What are Viable but Nonculturable (VBNC) cells and why they pose a threat to public health
Contributed by Narine Arabyan
Viable but nonculturable (VBNC) state was first discovered in 1982 in the lab of Rita Colwell at University of Maryland. VBNC state in bacteria is induced by many different environmental stresses (nutrient starvation, temperature shifts, oxidative and osmotic stress and etc.). Before the discovery of VBNC state, bacterial cells were considered dead when it was unable to grow on culture media. However, we know now that cells can stop growing on media but remains viable and potentially able to regrow. VBNC state in bacteria is characterized as living cells that are unable to grow on routine media on which they normally grow, have low levels of metabolic activity and become culturable when resuscitated.
VBNC cells have many differences from the viable culturable cells. The differences are found in their cellular morphology, cell wall, metabolism, gene expression, physical and chemical resistance, adhesion properties and virulence potential. VBNC cells undergo cell size reduction in cell size and cells become round. The fatty acids and peptidoglycan change in the cell wall. There is an increase in the unsaturated fatty acids and carbon chains become less than 16 carbons. There is an increase in the peptidoglycan cross-linking which is thought to strengthen the cell wall. VBNC cells have greater physical and chemical resistance which could be due to cell wall strengthening. VBNC are able to tolerate heat, low pH, ethanol, antibiotics and heavy metals. VBNC cells are capable of retaining attachment ability and are still virulent due to faster resuscitation into culturable cells upon introduction to proper host.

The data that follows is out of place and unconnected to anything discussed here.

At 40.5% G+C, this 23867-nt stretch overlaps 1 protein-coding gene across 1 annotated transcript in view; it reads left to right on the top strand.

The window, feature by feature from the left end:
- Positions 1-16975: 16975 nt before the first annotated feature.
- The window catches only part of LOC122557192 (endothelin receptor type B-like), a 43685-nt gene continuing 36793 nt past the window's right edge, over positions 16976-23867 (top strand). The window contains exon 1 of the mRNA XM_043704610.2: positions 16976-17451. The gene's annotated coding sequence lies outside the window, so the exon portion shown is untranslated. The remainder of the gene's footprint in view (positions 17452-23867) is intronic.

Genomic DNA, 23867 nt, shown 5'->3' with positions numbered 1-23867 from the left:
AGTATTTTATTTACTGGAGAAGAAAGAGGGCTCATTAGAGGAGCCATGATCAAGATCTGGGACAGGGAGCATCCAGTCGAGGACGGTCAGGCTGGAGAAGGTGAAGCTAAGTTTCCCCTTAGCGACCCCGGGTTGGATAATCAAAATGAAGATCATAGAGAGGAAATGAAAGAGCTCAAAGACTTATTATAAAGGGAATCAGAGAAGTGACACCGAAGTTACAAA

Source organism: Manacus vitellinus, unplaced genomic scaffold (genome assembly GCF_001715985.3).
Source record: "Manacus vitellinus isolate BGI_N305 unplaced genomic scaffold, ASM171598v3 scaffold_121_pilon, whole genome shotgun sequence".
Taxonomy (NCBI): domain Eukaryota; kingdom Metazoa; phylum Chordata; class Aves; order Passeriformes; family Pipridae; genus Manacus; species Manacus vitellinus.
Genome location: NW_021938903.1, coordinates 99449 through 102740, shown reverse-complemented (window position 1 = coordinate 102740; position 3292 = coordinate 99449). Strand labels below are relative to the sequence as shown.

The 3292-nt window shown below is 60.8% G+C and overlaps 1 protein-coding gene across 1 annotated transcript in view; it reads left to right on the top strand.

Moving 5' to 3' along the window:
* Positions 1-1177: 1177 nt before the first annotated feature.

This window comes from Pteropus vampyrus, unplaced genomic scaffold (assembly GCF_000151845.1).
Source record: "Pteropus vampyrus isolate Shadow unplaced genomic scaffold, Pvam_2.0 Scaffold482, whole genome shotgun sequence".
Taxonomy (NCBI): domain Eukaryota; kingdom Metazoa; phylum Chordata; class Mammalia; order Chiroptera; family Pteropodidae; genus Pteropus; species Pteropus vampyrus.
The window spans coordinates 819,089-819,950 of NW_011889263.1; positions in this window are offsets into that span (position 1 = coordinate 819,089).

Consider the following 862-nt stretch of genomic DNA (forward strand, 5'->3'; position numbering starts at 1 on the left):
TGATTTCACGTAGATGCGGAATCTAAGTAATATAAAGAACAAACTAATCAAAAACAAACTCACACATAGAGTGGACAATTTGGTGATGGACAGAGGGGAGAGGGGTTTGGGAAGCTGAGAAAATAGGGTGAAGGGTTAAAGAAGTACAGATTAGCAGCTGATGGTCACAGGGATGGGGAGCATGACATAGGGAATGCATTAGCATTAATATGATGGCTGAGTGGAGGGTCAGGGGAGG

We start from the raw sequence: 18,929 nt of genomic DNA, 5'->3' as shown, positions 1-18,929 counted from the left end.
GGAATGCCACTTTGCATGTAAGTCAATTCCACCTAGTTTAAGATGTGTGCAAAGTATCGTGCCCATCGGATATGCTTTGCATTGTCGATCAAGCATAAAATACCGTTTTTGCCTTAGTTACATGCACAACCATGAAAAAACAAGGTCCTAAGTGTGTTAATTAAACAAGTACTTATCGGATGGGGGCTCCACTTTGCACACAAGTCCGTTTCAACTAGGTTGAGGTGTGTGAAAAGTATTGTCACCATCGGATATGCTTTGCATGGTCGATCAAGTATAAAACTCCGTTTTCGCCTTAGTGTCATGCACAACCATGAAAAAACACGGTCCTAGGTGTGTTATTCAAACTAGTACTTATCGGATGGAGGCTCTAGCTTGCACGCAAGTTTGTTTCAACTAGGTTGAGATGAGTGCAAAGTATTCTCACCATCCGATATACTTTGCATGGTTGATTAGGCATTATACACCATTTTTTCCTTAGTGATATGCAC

Cells enter VBNC state under stressful conditions. This is an adaptive strategy for long-term survival and is advantages for bacteria. Bacteria in VBNC state stay alive for long time until conditions become favorable. The ability to enter the VBNC state poses a risk to public health. This is a serious problem for pathogen detection. The inability to culture causes problems for proper diagnosis of diseases and subsequent treatments. This is a huge problem for quality control in the food industry and water distribution systems. Risks become apparent even more when pathogenic bacteria in the VBNC state regain virulence after resuscitation. Although this state in bacteria has been discovered more than 30 years ago, we still don’t know a lot about VBNC state in bacteria.